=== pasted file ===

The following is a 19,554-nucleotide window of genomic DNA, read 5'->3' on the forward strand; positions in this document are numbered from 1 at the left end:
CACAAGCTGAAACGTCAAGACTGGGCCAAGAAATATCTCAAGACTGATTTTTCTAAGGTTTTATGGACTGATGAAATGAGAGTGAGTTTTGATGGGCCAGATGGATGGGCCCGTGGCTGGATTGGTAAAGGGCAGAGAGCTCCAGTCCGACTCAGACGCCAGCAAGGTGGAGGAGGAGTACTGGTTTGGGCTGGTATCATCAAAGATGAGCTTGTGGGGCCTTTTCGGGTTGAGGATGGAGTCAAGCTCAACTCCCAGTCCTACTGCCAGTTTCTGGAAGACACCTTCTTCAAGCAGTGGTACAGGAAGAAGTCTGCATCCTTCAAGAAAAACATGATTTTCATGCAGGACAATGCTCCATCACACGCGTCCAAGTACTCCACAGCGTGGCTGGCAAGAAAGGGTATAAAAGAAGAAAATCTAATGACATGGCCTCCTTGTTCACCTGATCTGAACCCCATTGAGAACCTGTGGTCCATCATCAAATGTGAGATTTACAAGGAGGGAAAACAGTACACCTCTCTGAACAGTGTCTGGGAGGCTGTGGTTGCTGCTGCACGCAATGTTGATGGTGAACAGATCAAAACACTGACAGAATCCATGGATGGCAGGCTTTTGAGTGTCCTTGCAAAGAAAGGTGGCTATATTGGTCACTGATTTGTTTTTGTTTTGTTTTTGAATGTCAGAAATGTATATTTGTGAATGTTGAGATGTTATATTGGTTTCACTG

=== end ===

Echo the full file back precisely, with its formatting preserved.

The following is a 19,554-nucleotide window of genomic DNA, read 5'->3' on the forward strand; positions in this document are numbered from 1 at the left end:
CACAAGCTGAAACGTCAAGACTGGGCCAAGAAATATCTCAAGACTGATTTTTCTAAGGTTTTATGGACTGATGAAATGAGAGTGAGTTTTGATGGGCCAGATGGATGGGCCCGTGGCTGGATTGGTAAAGGGCAGAGAGCTCCAGTCCGACTCAGACGCCAGCAAGGTGGAGGAGGAGTACTGGTTTGGGCTGGTATCATCAAAGATGAGCTTGTGGGGCCTTTTCGGGTTGAGGATGGAGTCAAGCTCAACTCCCAGTCCTACTGCCAGTTTCTGGAAGACACCTTCTTCAAGCAGTGGTACAGGAAGAAGTCTGCATCCTTCAAGAAAAACATGATTTTCATGCAGGACAATGCTCCATCACACGCGTCCAAGTACTCCACAGCGTGGCTGGCAAGAAAGGGTATAAAAGAAGAAAATCTAATGACATGGCCTCCTTGTTCACCTGATCTGAACCCCATTGAGAACCTGTGGTCCATCATCAAATGTGAGATTTACAAGGAGGGAAAACAGTACACCTCTCTGAACAGTGTCTGGGAGGCTGTGGTTGCTGCTGCACGCAATGTTGATGGTGAACAGATCAAAACACTGACAGAATCCATGGATGGCAGGCTTTTGAGTGTCCTTGCAAAGAAAGGTGGCTATATTGGTCACTGATTTGTTTTTGTTTTGTTTTTGAATGTCAGAAATGTATATTTGTGAATGTTGAGATGTTATATTGGTTTCACTG